Wheel of History
On a work day afternoon, 2/23/07, Barak Obama
spoke in Austin to gathering of 20,000 plus
people. Friend Carolyn and I walked along
Riverside drive, closed to traffic, to the beat
of "For the Funk of It."
We found our way into the thick
of the crowd, wrangling a view of the stage.
I'd heard Obama at the Dem convention
in 2002, and have watched him with interest —
watched the film of his visit to Kenya,
grew up outside Chicago, know the rough
Midwestern chill of Springfield where
Lincoln said, "A nation divided cannot stand."
I was curious to see Obama in person,
like many, want him to vote for cutting funds for
the war now, but am encouraged that
his bill for re-deployment stipulates
no permanent military bases in Iraq.
Today, in an almost conversational tone, Obama
gave a speech I will in the future think of
as his Wheel of History speech.
He talked about American history —
the revolution, the civil war, suffrage,
the labor movement, civil rights.
He talked about New Orleans, said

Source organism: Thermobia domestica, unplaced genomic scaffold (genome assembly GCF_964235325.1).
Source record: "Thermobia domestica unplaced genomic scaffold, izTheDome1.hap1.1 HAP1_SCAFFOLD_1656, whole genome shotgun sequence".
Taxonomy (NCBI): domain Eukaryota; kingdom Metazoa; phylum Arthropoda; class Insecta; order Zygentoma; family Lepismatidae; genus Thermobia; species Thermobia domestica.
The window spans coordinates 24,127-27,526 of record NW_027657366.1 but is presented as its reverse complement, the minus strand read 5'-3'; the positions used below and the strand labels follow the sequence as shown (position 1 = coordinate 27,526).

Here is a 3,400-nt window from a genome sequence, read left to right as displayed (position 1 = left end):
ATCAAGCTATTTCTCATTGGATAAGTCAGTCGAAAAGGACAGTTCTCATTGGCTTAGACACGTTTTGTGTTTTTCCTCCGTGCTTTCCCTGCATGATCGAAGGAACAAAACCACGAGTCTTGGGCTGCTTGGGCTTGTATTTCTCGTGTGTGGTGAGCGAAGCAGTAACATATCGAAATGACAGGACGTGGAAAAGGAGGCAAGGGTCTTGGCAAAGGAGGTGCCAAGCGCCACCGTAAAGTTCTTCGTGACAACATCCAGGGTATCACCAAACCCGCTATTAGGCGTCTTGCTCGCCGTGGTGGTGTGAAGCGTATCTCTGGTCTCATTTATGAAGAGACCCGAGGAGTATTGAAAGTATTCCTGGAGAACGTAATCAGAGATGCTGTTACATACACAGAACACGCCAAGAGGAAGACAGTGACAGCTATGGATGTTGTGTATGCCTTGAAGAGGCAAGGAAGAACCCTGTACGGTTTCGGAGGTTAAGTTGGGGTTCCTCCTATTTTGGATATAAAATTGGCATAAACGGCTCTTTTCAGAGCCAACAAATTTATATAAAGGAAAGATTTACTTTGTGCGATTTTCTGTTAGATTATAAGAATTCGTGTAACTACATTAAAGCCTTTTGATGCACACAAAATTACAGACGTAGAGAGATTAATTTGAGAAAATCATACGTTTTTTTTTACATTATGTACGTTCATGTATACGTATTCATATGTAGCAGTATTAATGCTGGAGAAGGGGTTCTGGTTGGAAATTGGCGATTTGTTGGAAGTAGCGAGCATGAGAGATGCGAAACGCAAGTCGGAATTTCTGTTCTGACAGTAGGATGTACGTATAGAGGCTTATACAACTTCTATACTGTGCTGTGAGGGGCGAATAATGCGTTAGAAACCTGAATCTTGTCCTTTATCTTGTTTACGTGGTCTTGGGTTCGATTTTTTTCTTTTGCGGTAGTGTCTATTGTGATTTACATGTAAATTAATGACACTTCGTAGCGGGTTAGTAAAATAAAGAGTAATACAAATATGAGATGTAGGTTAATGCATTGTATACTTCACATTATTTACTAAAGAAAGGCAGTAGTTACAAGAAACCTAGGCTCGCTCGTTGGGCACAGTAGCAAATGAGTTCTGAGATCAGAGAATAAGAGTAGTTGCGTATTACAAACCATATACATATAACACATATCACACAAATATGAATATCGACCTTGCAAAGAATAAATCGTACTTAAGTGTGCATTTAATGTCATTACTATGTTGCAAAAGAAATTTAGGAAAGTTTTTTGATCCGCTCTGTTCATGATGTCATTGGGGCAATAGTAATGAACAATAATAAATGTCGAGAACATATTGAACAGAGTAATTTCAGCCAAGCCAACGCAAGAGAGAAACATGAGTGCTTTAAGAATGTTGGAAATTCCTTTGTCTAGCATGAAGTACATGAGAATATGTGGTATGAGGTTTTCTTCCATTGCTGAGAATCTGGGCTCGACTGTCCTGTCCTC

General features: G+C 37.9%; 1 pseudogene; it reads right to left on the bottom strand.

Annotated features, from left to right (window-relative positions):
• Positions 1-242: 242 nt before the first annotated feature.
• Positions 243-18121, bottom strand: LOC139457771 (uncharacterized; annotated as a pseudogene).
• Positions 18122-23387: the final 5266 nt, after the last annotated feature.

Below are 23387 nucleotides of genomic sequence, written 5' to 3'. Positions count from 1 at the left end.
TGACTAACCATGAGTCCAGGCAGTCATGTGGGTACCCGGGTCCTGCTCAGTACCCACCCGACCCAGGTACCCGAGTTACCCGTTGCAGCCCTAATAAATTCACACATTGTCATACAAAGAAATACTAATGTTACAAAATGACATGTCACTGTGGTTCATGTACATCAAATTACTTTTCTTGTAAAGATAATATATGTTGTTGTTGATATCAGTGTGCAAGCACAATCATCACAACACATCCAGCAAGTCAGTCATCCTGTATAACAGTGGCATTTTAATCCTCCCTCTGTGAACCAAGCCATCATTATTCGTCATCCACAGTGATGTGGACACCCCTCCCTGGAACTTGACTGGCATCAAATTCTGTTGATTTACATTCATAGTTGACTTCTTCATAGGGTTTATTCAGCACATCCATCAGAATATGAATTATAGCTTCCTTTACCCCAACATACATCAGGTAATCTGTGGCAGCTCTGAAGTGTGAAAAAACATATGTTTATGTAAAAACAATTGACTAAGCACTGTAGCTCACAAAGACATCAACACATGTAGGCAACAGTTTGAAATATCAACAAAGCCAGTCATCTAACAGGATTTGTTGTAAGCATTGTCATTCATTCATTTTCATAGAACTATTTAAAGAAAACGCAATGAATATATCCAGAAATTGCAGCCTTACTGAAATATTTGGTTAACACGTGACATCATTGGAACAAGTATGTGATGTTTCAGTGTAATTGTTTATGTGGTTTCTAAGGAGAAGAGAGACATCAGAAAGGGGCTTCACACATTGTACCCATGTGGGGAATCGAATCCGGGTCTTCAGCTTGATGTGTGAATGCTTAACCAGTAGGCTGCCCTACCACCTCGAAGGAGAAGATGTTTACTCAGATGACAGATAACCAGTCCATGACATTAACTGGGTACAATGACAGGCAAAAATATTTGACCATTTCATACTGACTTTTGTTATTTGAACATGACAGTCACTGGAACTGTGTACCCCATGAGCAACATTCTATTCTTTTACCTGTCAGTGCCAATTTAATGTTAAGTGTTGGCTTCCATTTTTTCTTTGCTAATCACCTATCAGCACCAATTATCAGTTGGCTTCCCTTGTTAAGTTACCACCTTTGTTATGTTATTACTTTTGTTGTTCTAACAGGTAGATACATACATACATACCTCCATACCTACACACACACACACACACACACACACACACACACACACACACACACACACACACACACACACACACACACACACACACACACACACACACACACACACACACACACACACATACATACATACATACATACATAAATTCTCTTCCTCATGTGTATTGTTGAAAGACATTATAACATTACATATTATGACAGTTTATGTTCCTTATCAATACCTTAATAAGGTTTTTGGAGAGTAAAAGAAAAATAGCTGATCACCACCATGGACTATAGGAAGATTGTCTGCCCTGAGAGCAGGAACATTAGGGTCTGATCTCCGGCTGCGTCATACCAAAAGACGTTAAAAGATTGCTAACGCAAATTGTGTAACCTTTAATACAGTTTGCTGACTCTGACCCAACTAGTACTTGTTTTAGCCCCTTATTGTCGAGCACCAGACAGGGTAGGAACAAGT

we are at a turning point in history.
He'd said the roots of terrorism were in Darfour, in injustice.
"If all of you are willing to put your shoulder to the wheel
of history at this moment, then amazing things can happen."
Obama has a way of talking to thousands of people
as if he were talking to a small group, backs off
rhetorical crescendo, is more intent on connecting
past to present to future, less eager to lead cheers
than tell a story about civil rights.
I couldn't help realizing how completely vulnerable
he was, on a raised platform, surrounded
by thousands of people, no security at the gate
of a free event, we signed our names to get in,
or showed email invitations.
He quoted MLK --
"The arc of the moral universe is long,
but it bends toward justice."
He talked about the Wheel of History,
and the building of a movement.
Give it a listen. Part two and three are the best.
*Photo from the Obama website. You can watch the video here too.
©Susan Bright, 2007
Susan Bright is the author of nineteen books of poetry. She is the editor of Plain View Press which since 1975 has published one-hundred-and-fifty books. Her work as a poet, publisher, activist and educator has taken her all over the United States and abroad. Her most recent book, The Layers of Our Seeing, is a collection of poetry, photographs and essays about peace done in collaboration with photographer Alan Pogue and Middle Eastern journalist, Muna Hamzeh.
Re. yesterday's post about the coal plants Rick Perry has
proposed to fast track in Texas, check out Ric Sternberg's
You-Tube video produced for the SEED Coalition.
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Labels: political philosophy